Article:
““It’s a great tool for getting information and a great tool for dispensing information,’’ said Olney. “You have to remember that and not the five percent frustrating level between the tone of Twitter – it’s the twin of anger in a lot of cases – and certainly over time you can’t worry about how everyone uses it, because you’ll drive yourself crazy…

“I (Rosenthal) don’t want to give you the specific example because I don’t want to embarrass the writer, but there was a situation recently that began when something was reported and it was as strongly denied as it could be,’’ he said. “And I was talking to some younger writers, and I said, ‘Guys, when this happened when I was younger, when I was starting out … I don’t know if you’d get fired over it, but you’d certainly get in trouble. And now it’s just, eh, another day, let’s go. It’s just different. It’s different.”

Jose Is The Most Absurd Thing on the Site Posted: November 25, 2014 at 02:17 PM | 7 comment(s)
  Beats: media, those meddling kids, twitter

Rolling Stone: The 15 Worst Owners in Sports

Don’t let recent success blind you to an ample history deserving of scorn. After running arguably the worst non-arms-manufacturing company in the world, Walmart, Glass became sole owner of the Royals in 2000 and immediately treated baseball the way Walmart treats people.

Amid a jackal pack of ownership that included a (future) commissioner guilty of collusion to fix player salaries, Glass – then the team’s president and CEO – stood out as an anti-labor hardliner during the 1994 strike, wanting to bring in scab players for a monstrously un-telegenic spectacle summarizing the kind of ####-you tactics Glass learned at the Bentonville, Arkansas smile-time sociopathy juggernaut. He simultaneously advocated a hard salary cap in baseball, not to create an even playing field with large-market teams but to have a paper excuse to wave in doubters’ faces explaining why he didn’t spend anything on his team. Glass went ahead without one, with team payrolls routinely languishing in the bottom half of the league during his tenure, with notable years like 2000 (28th), 2003 (29th), 2005 (29th) and 2011 (30th). That’s out of 30. The last two years, Royals payroll has leapt to 19th in the league, but don’t let the 2014 World Series run fool you. Fans have every reason to expect them to regress, and every expectation that Glass won’t spend to correct that (Goodbye, Billy Butler.) After all, four seasons of 100 losses and an average of 92 losses per season under his tenure is a much bigger sample size.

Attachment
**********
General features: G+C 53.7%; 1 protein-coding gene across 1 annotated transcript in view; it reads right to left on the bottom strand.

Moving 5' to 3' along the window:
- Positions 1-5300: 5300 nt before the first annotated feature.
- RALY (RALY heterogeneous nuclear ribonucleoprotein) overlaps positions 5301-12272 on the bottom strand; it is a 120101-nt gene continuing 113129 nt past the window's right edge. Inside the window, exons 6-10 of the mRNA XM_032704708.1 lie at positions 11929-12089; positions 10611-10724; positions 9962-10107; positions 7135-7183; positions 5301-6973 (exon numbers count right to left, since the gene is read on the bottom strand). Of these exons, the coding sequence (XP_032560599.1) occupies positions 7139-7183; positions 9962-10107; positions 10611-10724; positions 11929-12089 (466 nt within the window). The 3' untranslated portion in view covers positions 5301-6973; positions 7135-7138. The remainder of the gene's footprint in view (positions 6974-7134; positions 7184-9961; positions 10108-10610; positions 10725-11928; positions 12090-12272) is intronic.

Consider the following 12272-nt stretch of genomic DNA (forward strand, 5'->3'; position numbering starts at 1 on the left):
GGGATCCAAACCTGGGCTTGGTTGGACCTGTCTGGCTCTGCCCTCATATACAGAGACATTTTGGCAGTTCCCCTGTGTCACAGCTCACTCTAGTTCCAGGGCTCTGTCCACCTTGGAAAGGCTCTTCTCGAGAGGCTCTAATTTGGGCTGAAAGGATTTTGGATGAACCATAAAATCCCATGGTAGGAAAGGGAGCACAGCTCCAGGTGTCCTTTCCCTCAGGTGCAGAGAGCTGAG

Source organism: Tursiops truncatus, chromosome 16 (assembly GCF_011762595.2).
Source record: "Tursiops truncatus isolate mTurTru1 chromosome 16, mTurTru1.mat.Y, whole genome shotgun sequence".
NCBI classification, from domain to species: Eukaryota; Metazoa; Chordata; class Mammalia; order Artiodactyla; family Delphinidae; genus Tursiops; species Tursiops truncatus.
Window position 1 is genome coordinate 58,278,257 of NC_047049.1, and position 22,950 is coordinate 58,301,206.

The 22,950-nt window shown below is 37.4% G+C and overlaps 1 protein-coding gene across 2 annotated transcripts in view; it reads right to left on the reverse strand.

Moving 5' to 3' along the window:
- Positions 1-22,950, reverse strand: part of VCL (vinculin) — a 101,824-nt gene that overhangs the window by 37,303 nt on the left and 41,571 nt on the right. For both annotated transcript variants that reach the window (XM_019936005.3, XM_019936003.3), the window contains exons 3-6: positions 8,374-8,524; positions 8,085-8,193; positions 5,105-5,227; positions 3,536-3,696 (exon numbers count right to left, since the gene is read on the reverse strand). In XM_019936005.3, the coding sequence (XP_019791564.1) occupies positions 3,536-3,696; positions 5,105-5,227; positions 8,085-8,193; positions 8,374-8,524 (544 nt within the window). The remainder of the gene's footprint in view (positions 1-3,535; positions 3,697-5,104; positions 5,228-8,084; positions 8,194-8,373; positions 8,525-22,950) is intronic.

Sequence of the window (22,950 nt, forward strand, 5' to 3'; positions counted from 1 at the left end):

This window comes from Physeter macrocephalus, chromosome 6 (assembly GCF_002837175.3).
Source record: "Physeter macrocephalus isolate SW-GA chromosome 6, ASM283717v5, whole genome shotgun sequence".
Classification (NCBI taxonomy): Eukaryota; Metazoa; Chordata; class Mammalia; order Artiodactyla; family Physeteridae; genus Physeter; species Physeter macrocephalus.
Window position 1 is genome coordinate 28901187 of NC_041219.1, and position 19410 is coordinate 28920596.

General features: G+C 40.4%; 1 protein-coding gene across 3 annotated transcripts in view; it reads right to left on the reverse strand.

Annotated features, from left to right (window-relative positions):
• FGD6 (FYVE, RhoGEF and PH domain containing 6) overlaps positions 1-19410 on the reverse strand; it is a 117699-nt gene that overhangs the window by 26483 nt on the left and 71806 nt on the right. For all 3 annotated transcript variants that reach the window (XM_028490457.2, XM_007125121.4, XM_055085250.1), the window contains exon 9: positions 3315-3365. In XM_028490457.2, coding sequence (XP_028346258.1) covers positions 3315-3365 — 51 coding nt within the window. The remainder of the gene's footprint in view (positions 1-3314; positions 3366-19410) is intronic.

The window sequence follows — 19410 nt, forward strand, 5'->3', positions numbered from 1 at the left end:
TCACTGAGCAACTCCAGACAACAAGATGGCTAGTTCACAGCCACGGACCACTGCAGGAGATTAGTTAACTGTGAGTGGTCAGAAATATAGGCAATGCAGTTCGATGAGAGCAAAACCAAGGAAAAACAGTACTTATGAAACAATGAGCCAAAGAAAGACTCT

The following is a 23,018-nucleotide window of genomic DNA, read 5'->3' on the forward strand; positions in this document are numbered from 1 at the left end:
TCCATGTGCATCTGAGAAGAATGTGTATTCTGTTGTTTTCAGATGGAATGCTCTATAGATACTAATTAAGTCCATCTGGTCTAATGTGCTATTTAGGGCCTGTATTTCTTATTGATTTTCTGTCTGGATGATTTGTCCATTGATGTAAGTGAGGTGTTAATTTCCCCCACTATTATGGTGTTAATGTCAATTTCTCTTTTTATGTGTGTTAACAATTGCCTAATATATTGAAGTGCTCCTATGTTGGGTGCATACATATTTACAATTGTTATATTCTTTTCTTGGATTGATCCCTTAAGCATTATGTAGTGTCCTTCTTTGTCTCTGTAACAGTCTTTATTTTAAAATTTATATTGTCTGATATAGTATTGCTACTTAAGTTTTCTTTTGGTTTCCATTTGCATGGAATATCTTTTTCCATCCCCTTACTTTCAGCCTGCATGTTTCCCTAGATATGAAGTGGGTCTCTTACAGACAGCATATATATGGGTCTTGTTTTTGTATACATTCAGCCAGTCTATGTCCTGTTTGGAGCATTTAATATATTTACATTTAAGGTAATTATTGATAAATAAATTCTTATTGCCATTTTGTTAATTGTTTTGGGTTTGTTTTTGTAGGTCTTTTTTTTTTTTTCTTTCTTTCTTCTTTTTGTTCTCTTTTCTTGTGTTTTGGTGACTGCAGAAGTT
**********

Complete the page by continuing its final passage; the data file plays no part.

Last, in 2006, Glass was all about that entrepreneurial spirit when renovations to Kauffman Stadium were furnished by a countywide sales tax, in exchange for discounts at certain games. Rolling back prices every day!

RoyalsRetro (AG#1F) Posted: November 25, 2014 at 12:39 PM | 35 comment(s)
  Beats: cubs, david glass, fred wilpon, jeffrey loria, marlins, mets, owners, ricketts, royals

Adam Rubin: My Hall of Fame ballot

Rubin’s near perfect HOF Ballot: (10) - Bonds, Clemens, Bagwell, Biggio, Randy Johnson, Pedro Martinez, Smoltz, Piazza, Schilling, Raines.

Here is my Hall of Fame ballot. I used all 10 slots I was allotted, and still was unable to fit Lee Smith (whom I voted for two years ago, but now do not have room to include).

First-year candidates Randy Johnson, Pedro Martinez and John Smoltz get my vote. So does Mike Piazza, the ex-Met who garnered 62.2 percent of the vote a year ago—within striking distance of the 75-percent threshold. The others: Jeff Bagwell, Craig Biggio, Barry Bonds, Roger Clemens, Tim Raines and Curt Schilling.

Raines reappears on my ballot this year. Like Smith, I voted for him two years ago, but could not fit him last year, when the class included players such as now-elected Tom Glavine, Greg Maddux and Frank Thomas.

Other notable players I omitted (for now, at least), include: Jeff Kent, Edgar Martinez, Mike Mussina and Trammell.

Repoz Posted: November 25, 2014 at 10:10 AM | 50 comment(s)
  Beats: hof

Primer Dugout (and link of the day) 11-25-2014

Milwaukee Journal, November 25, 1914: